Military training starts at 7 am in the soccer stadium behind our room, sometimes accompanied by orchestral music or commands played on a powerful loudspeaker. New students are inducted into the military right away, issued camo uniforms. After a few days they of mass training they break into groups of 20 or 30 that line up along the road around the stadium, including right in front of our room, and practice marching. One of them calls out one-two, one-two in Vietnamese while the others learn to swing their arms and step out. We’ve seen them bandaging each other and practicing with rifles and AK-47s that look fairly real.
This morning while I ate my pho on the terrace of the canteen I looked out at a group that was stalking step by step through hypothetical trees and bushes, then crawling back on their stomachs, sliding their rifles along beside them. Girls and boys in the same group.
Some catch-up: We went to the Ho Chi Minh memorial museum on Sunday with Thi. It’s a classic two-story building with verandas all the way around, next to the Saigon River and overlooking an extensive manicured garden and park. The breeze off the river comes in through open doors and cools off the inside. All the exhibits are on the upper floor. It’s photos and documents all the way, so it’s like reading a biography of him. Many documents are in French, such as the report on his activities in France by the French secret service agent who was assigned to watch him. It’s thorough and single minded: this is the story of this person. You are immersed in typewritten reports of meetings; requests for money; cloudy photos of groups of people, mostly men, with Russian, French, Chinese, African names; handwritten lists of people who are in prison and scheduled to be executed (including Ho Chi Minh); rooms in different countries where he stayed and worked. Each room has a map up high with red light bulbs that mark places Ho Chi Minh travelled. All over Europe and Asia; even the US. This is a story that goes from the 1890’s to today.
The rooms were quiet and mostly empty except for us and a few other older people. Thi said that the older men who were making their way one-by-one through the exhibition rooms were all speaking languages other than Vietnamese. They looked Asian, however.
Dean Hoa tells us that he’s looking for academics from the US who would work with TDTU for 2 months a year here in Vietnam and then consult with their program the rest of the year, and cooperate with them on research projects. This is part of the President’s goal of bringing TDTU into the ranks of the top 100 universities in the world, including starting a new curriculum for international students which would be taught entirely in English.
The job would include writing or helping people write research that would get published in ranked journals. “Ranked” refers to the journals that get many citations in other journals. We have asked Dean Hoa to write up this announcement with specifics including pay, status, duties, deadlines, etc so that I can put it out on the UALE or LERA lists. There should be a number of people who would be interested in doing this, although no one can guarantee what gets published where, and the ranking system is iffy to say the least.
I wrote my 40 multiple choice questions for the Cross Cultural Leadership class (20 for each version of the exam) and sent them over to Hiew who will put them in the correct format. The class really ran away with the assignment last week: they made up their own scenarios to demonstrate cross cultural encounters. Lots of laughter.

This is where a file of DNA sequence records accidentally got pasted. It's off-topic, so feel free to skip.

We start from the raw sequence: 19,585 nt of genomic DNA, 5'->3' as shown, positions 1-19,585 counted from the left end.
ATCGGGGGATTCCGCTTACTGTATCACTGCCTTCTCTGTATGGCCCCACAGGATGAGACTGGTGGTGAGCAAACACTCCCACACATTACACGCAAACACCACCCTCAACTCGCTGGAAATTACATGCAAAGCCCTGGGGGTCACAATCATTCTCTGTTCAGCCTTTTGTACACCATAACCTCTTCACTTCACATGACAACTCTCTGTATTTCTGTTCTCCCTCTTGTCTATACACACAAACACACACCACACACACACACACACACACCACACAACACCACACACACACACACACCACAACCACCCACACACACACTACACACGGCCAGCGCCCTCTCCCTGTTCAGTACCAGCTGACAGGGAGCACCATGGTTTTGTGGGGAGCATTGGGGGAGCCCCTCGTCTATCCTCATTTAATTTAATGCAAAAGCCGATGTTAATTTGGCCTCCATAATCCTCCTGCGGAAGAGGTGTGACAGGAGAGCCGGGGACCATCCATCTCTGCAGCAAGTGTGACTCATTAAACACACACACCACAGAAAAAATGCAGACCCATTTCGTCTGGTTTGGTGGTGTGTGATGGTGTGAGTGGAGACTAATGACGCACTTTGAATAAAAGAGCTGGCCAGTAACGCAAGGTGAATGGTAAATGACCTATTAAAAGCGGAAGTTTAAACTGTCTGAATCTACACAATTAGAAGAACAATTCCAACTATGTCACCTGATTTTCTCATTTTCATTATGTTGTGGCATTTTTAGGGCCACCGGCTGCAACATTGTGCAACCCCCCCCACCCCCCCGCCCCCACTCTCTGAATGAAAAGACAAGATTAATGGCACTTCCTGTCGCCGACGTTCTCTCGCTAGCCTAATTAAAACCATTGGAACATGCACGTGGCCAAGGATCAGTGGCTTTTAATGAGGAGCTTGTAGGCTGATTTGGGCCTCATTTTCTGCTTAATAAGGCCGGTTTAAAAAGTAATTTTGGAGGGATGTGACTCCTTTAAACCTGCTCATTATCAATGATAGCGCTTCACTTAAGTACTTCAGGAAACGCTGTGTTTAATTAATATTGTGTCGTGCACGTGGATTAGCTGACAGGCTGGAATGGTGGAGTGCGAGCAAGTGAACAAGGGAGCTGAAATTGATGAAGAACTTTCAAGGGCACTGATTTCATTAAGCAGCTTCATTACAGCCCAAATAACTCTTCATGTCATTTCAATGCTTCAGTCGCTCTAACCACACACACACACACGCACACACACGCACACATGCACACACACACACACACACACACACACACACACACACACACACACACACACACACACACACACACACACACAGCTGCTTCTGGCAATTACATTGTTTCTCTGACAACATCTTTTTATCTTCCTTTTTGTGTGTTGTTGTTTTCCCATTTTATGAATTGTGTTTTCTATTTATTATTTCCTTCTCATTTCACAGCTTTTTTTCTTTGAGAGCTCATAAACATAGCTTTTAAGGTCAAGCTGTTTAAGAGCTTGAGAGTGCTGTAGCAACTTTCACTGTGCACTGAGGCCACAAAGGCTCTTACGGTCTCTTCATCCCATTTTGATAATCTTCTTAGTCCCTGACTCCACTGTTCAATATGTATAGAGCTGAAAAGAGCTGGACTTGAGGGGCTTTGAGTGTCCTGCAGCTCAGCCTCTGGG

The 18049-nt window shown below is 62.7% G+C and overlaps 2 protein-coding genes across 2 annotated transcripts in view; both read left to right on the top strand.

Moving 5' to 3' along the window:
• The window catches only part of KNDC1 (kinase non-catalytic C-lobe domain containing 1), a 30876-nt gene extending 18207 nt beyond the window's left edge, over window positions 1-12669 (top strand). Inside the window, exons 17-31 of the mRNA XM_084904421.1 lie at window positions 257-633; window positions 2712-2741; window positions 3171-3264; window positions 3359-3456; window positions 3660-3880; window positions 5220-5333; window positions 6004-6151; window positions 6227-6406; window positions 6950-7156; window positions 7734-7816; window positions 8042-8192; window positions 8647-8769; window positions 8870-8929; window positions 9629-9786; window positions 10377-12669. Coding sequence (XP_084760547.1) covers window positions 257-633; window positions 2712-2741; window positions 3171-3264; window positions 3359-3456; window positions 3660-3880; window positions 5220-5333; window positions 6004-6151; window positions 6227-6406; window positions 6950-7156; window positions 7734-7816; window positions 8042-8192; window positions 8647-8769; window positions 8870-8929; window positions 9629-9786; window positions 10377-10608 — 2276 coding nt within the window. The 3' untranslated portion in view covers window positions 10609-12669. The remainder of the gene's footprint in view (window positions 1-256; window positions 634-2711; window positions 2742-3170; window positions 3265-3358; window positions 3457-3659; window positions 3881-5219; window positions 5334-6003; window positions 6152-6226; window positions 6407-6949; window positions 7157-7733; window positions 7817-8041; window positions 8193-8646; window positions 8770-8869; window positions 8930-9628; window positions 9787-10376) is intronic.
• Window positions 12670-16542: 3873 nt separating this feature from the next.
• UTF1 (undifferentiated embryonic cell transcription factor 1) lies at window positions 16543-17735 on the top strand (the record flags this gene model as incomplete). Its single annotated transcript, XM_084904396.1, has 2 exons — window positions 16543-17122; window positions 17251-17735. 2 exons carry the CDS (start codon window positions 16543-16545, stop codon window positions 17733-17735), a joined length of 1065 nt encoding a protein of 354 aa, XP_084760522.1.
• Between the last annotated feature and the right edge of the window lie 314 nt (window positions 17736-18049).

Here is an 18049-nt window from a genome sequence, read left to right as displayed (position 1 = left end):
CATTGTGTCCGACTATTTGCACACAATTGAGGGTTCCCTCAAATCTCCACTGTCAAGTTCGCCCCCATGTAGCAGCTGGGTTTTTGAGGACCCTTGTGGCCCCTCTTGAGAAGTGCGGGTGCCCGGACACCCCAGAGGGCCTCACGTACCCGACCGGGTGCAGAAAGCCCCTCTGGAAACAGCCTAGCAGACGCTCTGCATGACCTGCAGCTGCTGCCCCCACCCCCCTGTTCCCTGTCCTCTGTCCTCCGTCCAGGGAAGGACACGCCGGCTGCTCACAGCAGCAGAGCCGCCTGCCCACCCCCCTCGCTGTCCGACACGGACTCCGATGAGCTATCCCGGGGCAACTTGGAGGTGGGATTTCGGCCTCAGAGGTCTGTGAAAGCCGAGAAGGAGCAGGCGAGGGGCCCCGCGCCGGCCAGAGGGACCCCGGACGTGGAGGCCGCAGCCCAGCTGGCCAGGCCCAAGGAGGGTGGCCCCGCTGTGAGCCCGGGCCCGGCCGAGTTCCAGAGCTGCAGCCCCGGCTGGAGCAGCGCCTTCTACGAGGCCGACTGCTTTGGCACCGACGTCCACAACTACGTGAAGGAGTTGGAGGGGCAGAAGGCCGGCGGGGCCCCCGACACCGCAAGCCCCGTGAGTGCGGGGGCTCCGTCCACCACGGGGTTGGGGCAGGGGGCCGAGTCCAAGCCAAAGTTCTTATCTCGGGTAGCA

Three days of major celebrations this week. First, Founder’s Day: Praying at the gold statue of Ton Duc Thang, followed by a celebration (songs, dances, a terrific karate-kickboxing demo, speeches) in the giant auditorium in Building A. In the front row sat the President, who gave an extended speech, and one person away from him was Mr. Tung, the head of the VGCL, a handsome man with a gray buzz cut in a brown suit.
Then today we attended the graduation in the same auditorium. This was for the students who completed their studies last spring. More songs and dances (girls in blue, white or red ao dais, boys in white with sparkles on their collars; the dances involve lifts and silk scarves). Then every single graduating student came on stage, hundreds and hundreds of them, had their name read, walked up to a red-swagged podium, shook hands with the president or appropriate dean, received a medal (some), plus diploma and some other framed item, plus a bouquet of flowers. Then a pause while the photographer shoots the student and the administrator. We left after about 3 hours; other people had left as well. Dean Hoa was still waiting for his students to come up.
A sense that the event becomes real when it’s photographed. No other evidence required, such as a program listing names of classmates.
Sitting behind me in the auditorium was a girl who contacted me a long time ago to correct an email she wanted to send to get support for a “No Money” journey. Turns out she and three friends did it. They made $800 dollars to give to a charity. They got as far as “you could see China”, hitchhiking and staying in people’s houses and eating whatever they were given. They were gone 24 days and just got back yesterday. Apparently hundreds of other kids did it, too.
Tomorrow will be an event in which the new students are welcomed. We have special TDT T-shirts to wear to this. It apparently involves a fishing contest.
Joe has a bad cough which keeps him up at night. I think it’s related to our taking evening walks near traffic. In our room and on the campus it’s not too bad, but on the sidewalks along the street the pollution is considerable. You can feel it stinging your skin. We’re going to get those masks that everyone wears.
Got a good cautionary message from Jocelyn.